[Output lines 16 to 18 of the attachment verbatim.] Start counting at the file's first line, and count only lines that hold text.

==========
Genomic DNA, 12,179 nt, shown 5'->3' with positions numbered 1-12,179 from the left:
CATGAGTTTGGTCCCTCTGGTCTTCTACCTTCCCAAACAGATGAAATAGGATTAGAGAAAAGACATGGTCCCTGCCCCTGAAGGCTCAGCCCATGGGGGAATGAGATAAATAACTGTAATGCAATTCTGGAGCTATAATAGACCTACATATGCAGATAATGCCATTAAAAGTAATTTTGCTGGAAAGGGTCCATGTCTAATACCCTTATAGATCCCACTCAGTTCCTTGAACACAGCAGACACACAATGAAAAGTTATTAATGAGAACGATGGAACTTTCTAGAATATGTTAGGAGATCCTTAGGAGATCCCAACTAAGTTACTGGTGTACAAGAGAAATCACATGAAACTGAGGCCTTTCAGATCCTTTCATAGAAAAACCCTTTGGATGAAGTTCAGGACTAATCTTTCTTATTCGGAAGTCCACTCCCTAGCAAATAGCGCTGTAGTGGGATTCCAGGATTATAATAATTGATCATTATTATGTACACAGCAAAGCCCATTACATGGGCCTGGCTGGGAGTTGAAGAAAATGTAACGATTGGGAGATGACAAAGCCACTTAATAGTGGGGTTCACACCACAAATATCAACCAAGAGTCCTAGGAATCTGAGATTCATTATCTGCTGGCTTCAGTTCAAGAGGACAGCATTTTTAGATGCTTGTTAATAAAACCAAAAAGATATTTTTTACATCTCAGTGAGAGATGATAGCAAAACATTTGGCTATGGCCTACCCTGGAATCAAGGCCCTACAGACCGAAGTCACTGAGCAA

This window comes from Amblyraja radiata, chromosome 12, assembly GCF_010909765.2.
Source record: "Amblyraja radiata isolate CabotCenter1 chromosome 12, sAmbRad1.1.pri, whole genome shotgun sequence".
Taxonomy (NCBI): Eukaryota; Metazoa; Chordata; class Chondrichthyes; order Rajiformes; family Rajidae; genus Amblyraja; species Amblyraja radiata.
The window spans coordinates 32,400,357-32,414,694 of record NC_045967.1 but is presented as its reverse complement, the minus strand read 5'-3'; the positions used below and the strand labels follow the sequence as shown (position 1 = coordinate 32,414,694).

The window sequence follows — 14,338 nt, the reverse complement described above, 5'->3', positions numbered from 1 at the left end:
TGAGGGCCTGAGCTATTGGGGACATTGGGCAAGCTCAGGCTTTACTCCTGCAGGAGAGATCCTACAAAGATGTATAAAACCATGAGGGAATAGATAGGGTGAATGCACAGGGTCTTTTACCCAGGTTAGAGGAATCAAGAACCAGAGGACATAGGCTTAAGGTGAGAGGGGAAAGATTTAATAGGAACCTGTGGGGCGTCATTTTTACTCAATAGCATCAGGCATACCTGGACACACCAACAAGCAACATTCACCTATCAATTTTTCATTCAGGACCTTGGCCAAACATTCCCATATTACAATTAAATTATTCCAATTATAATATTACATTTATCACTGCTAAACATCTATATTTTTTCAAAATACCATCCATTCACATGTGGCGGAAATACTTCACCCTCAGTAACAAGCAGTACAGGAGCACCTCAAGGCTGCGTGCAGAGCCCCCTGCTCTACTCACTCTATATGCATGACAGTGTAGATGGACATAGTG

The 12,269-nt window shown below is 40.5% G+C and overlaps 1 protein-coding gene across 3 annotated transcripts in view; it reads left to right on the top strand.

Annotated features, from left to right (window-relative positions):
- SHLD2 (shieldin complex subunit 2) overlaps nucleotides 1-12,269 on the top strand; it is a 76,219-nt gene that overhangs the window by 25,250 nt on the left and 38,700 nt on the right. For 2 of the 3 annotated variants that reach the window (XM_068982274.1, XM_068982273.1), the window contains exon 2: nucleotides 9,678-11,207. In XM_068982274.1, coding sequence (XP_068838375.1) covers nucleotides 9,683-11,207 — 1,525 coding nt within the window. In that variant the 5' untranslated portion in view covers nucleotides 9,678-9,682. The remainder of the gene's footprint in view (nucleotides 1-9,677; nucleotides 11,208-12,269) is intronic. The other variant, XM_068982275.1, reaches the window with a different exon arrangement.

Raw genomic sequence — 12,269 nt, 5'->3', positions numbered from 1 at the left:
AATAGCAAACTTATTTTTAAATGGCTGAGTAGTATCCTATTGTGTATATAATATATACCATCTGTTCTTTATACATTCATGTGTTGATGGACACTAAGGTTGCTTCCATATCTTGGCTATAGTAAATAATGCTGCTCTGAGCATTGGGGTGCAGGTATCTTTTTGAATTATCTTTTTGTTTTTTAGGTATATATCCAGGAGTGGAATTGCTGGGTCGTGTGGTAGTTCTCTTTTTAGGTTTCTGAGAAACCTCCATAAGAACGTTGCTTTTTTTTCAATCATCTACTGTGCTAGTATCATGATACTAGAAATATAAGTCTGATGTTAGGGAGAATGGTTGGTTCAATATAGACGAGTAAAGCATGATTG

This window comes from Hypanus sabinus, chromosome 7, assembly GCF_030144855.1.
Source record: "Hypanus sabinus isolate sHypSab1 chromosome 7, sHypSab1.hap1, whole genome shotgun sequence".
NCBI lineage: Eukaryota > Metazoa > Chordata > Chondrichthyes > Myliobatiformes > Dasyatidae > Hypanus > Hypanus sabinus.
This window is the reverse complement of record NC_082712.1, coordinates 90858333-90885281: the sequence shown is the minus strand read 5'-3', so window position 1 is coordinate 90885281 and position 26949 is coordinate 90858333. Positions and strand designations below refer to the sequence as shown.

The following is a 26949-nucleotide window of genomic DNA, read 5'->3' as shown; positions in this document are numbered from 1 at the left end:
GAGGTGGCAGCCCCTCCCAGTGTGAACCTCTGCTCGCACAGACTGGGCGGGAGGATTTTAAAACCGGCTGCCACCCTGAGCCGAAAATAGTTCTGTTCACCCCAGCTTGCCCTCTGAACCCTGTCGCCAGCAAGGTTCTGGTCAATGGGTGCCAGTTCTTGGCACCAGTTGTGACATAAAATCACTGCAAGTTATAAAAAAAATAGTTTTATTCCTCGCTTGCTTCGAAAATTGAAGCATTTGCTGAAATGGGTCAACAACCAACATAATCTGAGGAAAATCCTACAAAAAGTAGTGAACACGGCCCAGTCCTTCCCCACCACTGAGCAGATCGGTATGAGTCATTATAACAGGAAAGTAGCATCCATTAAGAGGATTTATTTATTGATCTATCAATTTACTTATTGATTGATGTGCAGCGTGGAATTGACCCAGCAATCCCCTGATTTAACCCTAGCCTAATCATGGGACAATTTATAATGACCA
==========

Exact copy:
NCBI lineage: Eukaryota > Metazoa > Chordata > Chondrichthyes > Myliobatiformes > Dasyatidae > Hypanus > Hypanus sabinus.
This window is the reverse complement of record NC_082712.1, coordinates 90858333-90885281: the sequence shown is the minus strand read 5'-3', so window position 1 is coordinate 90885281 and position 26949 is coordinate 90858333. Positions and strand designations below refer to the sequence as shown.

The following is a 26949-nucleotide window of genomic DNA, read 5'->3' as shown; positions in this document are numbered from 1 at the left end: